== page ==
We’re drawn to off-the-beaten path locations because they’re remote and unspoiled—but is our presence there ruining them?
By Jayme Otto
Ecotourism noun \’e-ko-’tur-i-zem\ 1. Responsible travel to natural or wilderness areas that is centered on conserving the environment and improving the well-being of local people.
For the sake of full disclosure, I am a hypocrite. I just became the first American woman to trek across the West Bank of the Palestinian Territories, literally stomping all over a place where no tourist had been before. For nearly 90 miles through shepherd singletrack, from the city of Nablus in the north, down to Hebron in the south, there was no tourism infrastructure—no hotels, souvenir shops, ATMs, or McDonalds. And I loved every gritty, outside-of-your-comfort-zone moment.
But—and here’s the rub—I wouldn’t recommend it. Not because the experience didn’t change my life, but because I don’t want other tourists going there. I don’t want to see a drive-through Starbucks accessible by donkey in the middle of the Valley of the Shadow of Death. Or a “Guns ’n Moses” T-shirt cart outside of the monastery housing the tomb of Moses. And that’s the issue with us wanderlust types: we think everyone else is a tourist. Not us. No, no, we’re explorers. Or travelers. People who trod lightly, who blend in, who give back to the places we visit, who want to preserve the places we discover. But this is the mindset of everyone lured by unchartered waters—the world’s 5 million eco-tourists. In reality, whether you’re the first person to visit a place or the last, you’re still a tourist.
Along with tourists comes money and develop-ment. That $20 I gave Nahla Awwad, a 36-year-old teacher in a tiny West Bank town, to feed me dinner and let me sleep on her living room floor… Well, it’s got her thinking. What if she opened a little bed and breakfast in her village? Pilgrims passing through on their way to visit the Abrahamic sites in the area might then stay the night instead of booking a hotel in the major city nearby. Next thing you know, some olive trees get cut down to make room for a scenic entry road, and busloads of tourists can stay right there in the village. And then a restaurant or two goes up.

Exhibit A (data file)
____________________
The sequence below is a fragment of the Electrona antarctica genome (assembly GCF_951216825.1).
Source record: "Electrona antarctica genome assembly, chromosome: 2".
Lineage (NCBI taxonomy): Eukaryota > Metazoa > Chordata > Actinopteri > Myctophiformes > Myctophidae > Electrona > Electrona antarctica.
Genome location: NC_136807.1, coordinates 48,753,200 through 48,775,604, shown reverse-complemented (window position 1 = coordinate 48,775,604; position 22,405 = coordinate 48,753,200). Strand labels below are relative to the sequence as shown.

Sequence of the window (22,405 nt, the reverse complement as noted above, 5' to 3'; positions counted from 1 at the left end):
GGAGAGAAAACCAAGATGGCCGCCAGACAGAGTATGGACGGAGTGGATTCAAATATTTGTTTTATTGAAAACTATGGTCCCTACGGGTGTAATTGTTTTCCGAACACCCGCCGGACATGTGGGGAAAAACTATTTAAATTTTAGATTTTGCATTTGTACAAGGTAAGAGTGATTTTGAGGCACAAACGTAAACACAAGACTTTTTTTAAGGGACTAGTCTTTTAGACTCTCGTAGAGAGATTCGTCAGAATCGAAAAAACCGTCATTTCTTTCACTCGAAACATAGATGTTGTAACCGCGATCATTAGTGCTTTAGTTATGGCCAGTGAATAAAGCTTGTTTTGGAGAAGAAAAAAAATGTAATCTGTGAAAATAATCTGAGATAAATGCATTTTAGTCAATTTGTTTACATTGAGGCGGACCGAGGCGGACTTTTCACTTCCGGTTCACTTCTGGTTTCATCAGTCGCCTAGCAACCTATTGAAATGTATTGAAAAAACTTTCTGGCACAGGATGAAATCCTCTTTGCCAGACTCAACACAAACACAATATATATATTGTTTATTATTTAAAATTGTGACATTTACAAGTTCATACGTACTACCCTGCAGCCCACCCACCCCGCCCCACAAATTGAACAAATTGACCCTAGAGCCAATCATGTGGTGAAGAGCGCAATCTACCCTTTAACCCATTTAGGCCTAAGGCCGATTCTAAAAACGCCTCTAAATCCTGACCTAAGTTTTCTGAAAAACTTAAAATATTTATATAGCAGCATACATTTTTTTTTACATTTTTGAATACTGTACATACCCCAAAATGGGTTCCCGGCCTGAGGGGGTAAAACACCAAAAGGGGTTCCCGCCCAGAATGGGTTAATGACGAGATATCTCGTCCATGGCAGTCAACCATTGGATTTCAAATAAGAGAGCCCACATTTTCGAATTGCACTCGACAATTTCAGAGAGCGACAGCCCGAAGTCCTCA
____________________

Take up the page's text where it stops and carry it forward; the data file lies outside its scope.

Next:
So, why not? Advocates of ecotourism would argue that the hypothetical development I’ve initiated in the Palestinian village of Awarta is organic growth based on demand. It’s creating cultural understanding between Americans and Muslims. It’s generating income in an economically suppressed area. Ecotourism is benefitting everyone, right?
Maybe not. I think this perspective is mis-leading. This on-demand growth isn’t organic growth—it’s opportunistic and fickle growth. An illusion that lures locals away from, in Nahla’s case, her teaching job. One skirmish between the Palestinians in her village and the Jewish Orthodox settlers just three kilometers away, and the tourists will stop coming. Nahla’s bed and breakfast stops making money. Meanwhile she’s already stepped away from her more stable career as a teacher and has now lost all sources of income.
Well, maybe that’s a worst-case scenario. But what’s the best-case scenario? Palestinian-Israeli relations remain stable enough to encourage a surge of tourists and her bed and breakfast hits capacity every weekend? Giant desert eco-lodges go up, roads go in, camels are fed all-natural diets, and the area’s first Ironman triathlon is held at the River Jordan? Are those results “best case”?
The metrics for determining the positive benefits or negative effects of eco tourism may never present a clear-cut net impact. There’s economic growth on the scale of GDP, but as an eco-tourist, the growth I care about is tied to the way my own money contributes to the well-being of this new place. I don’t want my $20 payment to Nahla to build an infrastructure of traveler-packed internet cafes; I want it to help her send her daughters to college. I definitely don’t want my story—the story of the first American woman trekker in the West Bank—to result in the pollution of a culture, over-development of a landscape I want to protect, and overpricing Nahla out of her hometown. Is it better if I stay away? If we all stay away from the truly authentic places left in the world? I’m not sure I can recommend that either.
The Other Side
“We don’t have all the answers,” says Kate Webb, “but we can’t stop people from coming to off-the-beaten track locations.” The 30-year-old Brit and co-owner of the Malawi-based Responsible Safari Company recently finished her Master’s thesis about the impacts of ecotourism on individual communities. Her attitude toward the topic is “based on realism,” she says, “but there’s a middle ground that can turn tourism into a positive.” Read Kate’s essay and response this story.
Category: Making a Difference